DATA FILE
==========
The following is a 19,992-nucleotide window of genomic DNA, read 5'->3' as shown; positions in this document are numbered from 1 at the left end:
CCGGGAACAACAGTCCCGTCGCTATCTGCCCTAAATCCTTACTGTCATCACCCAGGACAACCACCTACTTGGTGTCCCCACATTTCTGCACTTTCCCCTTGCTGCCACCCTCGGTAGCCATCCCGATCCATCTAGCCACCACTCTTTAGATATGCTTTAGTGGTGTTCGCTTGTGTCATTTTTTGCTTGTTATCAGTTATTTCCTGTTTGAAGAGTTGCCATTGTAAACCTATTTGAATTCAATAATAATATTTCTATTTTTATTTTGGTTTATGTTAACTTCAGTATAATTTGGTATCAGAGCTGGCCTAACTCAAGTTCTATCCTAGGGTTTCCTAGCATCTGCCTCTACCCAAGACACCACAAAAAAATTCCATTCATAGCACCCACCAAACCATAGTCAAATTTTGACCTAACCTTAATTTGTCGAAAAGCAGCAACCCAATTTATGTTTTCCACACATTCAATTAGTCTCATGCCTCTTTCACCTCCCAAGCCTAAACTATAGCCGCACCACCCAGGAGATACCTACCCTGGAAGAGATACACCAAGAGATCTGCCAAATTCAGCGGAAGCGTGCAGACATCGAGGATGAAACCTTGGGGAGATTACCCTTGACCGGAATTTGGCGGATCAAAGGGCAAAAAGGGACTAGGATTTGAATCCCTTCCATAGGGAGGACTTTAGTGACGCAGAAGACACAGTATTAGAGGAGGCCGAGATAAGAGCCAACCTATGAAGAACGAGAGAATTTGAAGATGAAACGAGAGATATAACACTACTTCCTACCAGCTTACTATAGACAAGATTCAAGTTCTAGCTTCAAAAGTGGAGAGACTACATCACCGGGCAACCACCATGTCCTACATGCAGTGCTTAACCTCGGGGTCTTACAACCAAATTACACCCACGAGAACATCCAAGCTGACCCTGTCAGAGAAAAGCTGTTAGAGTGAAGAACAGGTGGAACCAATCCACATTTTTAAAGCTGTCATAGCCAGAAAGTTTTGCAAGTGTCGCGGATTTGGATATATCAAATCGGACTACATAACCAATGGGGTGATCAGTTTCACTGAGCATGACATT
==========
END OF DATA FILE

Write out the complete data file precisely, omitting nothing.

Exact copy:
The following is a 19,992-nucleotide window of genomic DNA, read 5'->3' as shown; positions in this document are numbered from 1 at the left end:
CCGGGAACAACAGTCCCGTCGCTATCTGCCCTAAATCCTTACTGTCATCACCCAGGACAACCACCTACTTGGTGTCCCCACATTTCTGCACTTTCCCCTTGCTGCCACCCTCGGTAGCCATCCCGATCCATCTAGCCACCACTCTTTAGATATGCTTTAGTGGTGTTCGCTTGTGTCATTTTTTGCTTGTTATCAGTTATTTCCTGTTTGAAGAGTTGCCATTGTAAACCTATTTGAATTCAATAATAATATTTCTATTTTTATTTTGGTTTATGTTAACTTCAGTATAATTTGGTATCAGAGCTGGCCTAACTCAAGTTCTATCCTAGGGTTTCCTAGCATCTGCCTCTACCCAAGACACCACAAAAAAATTCCATTCATAGCACCCACCAAACCATAGTCAAATTTTGACCTAACCTTAATTTGTCGAAAAGCAGCAACCCAATTTATGTTTTCCACACATTCAATTAGTCTCATGCCTCTTTCACCTCCCAAGCCTAAACTATAGCCGCACCACCCAGGAGATACCTACCCTGGAAGAGATACACCAAGAGATCTGCCAAATTCAGCGGAAGCGTGCAGACATCGAGGATGAAACCTTGGGGAGATTACCCTTGACCGGAATTTGGCGGATCAAAGGGCAAAAAGGGACTAGGATTTGAATCCCTTCCATAGGGAGGACTTTAGTGACGCAGAAGACACAGTATTAGAGGAGGCCGAGATAAGAGCCAACCTATGAAGAACGAGAGAATTTGAAGATGAAACGAGAGATATAACACTACTTCCTACCAGCTTACTATAGACAAGATTCAAGTTCTAGCTTCAAAAGTGGAGAGACTACATCACCGGGCAACCACCATGTCCTACATGCAGTGCTTAACCTCGGGGTCTTACAACCAAATTACACCCACGAGAACATCCAAGCTGACCCTGTCAGAGAAAAGCTGTTAGAGTGAAGAACAGGTGGAACCAATCCACATTTTTAAAGCTGTCATAGCCAGAAAGTTTTGCAAGTGTCGCGGATTTGGATATATCAAATCGGACTACATAACCAATGGGGTGATCAGTTTCACTGAGCATGACATT